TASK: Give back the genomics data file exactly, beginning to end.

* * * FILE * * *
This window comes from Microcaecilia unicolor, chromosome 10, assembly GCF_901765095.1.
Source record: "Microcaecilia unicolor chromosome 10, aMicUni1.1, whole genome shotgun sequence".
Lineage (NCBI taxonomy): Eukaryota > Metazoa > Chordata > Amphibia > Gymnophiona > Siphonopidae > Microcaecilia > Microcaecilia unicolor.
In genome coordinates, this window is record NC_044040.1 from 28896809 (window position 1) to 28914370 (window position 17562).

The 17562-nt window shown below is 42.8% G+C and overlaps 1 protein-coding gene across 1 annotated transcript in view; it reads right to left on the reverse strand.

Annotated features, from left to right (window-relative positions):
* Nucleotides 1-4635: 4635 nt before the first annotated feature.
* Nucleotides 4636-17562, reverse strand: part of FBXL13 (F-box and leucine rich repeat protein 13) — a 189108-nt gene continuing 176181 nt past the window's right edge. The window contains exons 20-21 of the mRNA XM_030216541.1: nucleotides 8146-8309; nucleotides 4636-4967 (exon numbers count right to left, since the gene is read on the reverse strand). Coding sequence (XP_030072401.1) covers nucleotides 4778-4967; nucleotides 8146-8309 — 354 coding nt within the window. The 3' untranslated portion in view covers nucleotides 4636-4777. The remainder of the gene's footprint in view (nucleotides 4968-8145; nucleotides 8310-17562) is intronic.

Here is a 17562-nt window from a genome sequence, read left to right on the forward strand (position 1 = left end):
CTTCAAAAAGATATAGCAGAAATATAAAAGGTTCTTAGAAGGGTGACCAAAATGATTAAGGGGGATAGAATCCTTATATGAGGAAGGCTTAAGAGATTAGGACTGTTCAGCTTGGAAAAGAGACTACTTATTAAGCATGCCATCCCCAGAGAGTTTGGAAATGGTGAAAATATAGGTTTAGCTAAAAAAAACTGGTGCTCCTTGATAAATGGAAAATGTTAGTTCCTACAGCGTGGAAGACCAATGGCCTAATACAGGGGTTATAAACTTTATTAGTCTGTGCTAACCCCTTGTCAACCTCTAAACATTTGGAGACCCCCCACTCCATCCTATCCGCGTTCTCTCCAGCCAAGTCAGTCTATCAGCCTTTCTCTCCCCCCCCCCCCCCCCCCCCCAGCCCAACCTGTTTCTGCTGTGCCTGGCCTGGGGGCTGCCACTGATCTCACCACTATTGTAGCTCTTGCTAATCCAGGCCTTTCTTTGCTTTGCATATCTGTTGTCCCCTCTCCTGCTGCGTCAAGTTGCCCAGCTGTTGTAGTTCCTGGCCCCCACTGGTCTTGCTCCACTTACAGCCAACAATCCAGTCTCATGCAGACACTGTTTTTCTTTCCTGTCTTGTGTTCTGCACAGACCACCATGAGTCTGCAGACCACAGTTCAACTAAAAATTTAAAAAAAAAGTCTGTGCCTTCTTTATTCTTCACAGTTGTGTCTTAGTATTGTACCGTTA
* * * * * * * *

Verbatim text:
This window comes from Microcaecilia unicolor, chromosome 10, assembly GCF_901765095.1.
Source record: "Microcaecilia unicolor chromosome 10, aMicUni1.1, whole genome shotgun sequence".
Lineage (NCBI taxonomy): Eukaryota > Metazoa > Chordata > Amphibia > Gymnophiona > Siphonopidae > Microcaecilia > Microcaecilia unicolor.
In genome coordinates, this window is record NC_044040.1 from 28896809 (window position 1) to 28914370 (window position 17562).

The 17562-nt window shown below is 42.8% G+C and overlaps 1 protein-coding gene across 1 annotated transcript in view; it reads right to left on the reverse strand.

Annotated features, from left to right (window-relative positions):
* Nucleotides 1-4635: 4635 nt before the first annotated feature.
* Nucleotides 4636-17562, reverse strand: part of FBXL13 (F-box and leucine rich repeat protein 13) — a 189108-nt gene continuing 176181 nt past the window's right edge. The window contains exons 20-21 of the mRNA XM_030216541.1: nucleotides 8146-8309; nucleotides 4636-4967 (exon numbers count right to left, since the gene is read on the reverse strand). Coding sequence (XP_030072401.1) covers nucleotides 4778-4967; nucleotides 8146-8309 — 354 coding nt within the window. The 3' untranslated portion in view covers nucleotides 4636-4777. The remainder of the gene's footprint in view (nucleotides 4968-8145; nucleotides 8310-17562) is intronic.

Here is a 17562-nt window from a genome sequence, read left to right on the forward strand (position 1 = left end):
CTTCAAAAAGATATAGCAGAAATATAAAAGGTTCTTAGAAGGGTGACCAAAATGATTAAGGGGGATAGAATCCTTATATGAGGAAGGCTTAAGAGATTAGGACTGTTCAGCTTGGAAAAGAGACTACTTATTAAGCATGCCATCCCCAGAGAGTTTGGAAATGGTGAAAATATAGGTTTAGCTAAAAAAAACTGGTGCTCCTTGATAAATGGAAAATGTTAGTTCCTACAGCGTGGAAGACCAATGGCCTAATACAGGGGTTATAAACTTTATTAGTCTGTGCTAACCCCTTGTCAACCTCTAAACATTTGGAGACCCCCCACTCCATCCTATCCGCGTTCTCTCCAGCCAAGTCAGTCTATCAGCCTTTCTCTCCCCCCCCCCCCCCCCCCCCCAGCCCAACCTGTTTCTGCTGTGCCTGGCCTGGGGGCTGCCACTGATCTCACCACTATTGTAGCTCTTGCTAATCCAGGCCTTTCTTTGCTTTGCATATCTGTTGTCCCCTCTCCTGCTGCGTCAAGTTGCCCAGCTGTTGTAGTTCCTGGCCCCCACTGGTCTTGCTCCACTTACAGCCAACAATCCAGTCTCATGCAGACACTGTTTTTCTTTCCTGTCTTGTGTTCTGCACAGACCACCATGAGTCTGCAGACCACAGTTCAACTAAAAATTTAAAAAAAAAGTCTGTGCCTTCTTTATTCTTCACAGTTGTGTCTTAGTATTGTACCGTTA